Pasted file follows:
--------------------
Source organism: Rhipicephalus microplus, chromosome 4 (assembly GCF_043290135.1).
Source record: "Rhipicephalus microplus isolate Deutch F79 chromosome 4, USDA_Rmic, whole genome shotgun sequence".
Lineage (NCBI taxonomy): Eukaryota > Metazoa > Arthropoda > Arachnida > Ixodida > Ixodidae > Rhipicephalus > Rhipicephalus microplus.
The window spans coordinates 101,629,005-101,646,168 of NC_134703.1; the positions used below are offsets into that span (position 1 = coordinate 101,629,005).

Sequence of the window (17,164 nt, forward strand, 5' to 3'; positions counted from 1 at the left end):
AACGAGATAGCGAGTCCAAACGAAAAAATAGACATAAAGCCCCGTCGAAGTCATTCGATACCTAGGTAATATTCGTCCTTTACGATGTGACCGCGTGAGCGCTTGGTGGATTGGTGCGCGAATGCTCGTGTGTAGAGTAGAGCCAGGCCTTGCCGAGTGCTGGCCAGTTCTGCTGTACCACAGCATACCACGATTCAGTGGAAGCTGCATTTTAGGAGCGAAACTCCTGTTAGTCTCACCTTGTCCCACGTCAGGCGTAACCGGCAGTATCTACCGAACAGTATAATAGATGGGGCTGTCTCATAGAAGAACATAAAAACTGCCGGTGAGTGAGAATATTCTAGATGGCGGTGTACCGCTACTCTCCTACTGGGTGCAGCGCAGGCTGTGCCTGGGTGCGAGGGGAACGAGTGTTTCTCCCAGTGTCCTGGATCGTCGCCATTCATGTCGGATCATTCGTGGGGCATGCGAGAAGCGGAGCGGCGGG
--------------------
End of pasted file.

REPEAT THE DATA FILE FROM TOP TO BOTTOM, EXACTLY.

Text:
Source organism: Rhipicephalus microplus, chromosome 4 (assembly GCF_043290135.1).
Source record: "Rhipicephalus microplus isolate Deutch F79 chromosome 4, USDA_Rmic, whole genome shotgun sequence".
Lineage (NCBI taxonomy): Eukaryota > Metazoa > Arthropoda > Arachnida > Ixodida > Ixodidae > Rhipicephalus > Rhipicephalus microplus.
The window spans coordinates 101,629,005-101,646,168 of NC_134703.1; the positions used below are offsets into that span (position 1 = coordinate 101,629,005).

Sequence of the window (17,164 nt, forward strand, 5' to 3'; positions counted from 1 at the left end):
AACGAGATAGCGAGTCCAAACGAAAAAATAGACATAAAGCCCCGTCGAAGTCATTCGATACCTAGGTAATATTCGTCCTTTACGATGTGACCGCGTGAGCGCTTGGTGGATTGGTGCGCGAATGCTCGTGTGTAGAGTAGAGCCAGGCCTTGCCGAGTGCTGGCCAGTTCTGCTGTACCACAGCATACCACGATTCAGTGGAAGCTGCATTTTAGGAGCGAAACTCCTGTTAGTCTCACCTTGTCCCACGTCAGGCGTAACCGGCAGTATCTACCGAACAGTATAATAGATGGGGCTGTCTCATAGAAGAACATAAAAACTGCCGGTGAGTGAGAATATTCTAGATGGCGGTGTACCGCTACTCTCCTACTGGGTGCAGCGCAGGCTGTGCCTGGGTGCGAGGGGAACGAGTGTTTCTCCCAGTGTCCTGGATCGTCGCCATTCATGTCGGATCATTCGTGGGGCATGCGAGAAGCGGAGCGGCGGG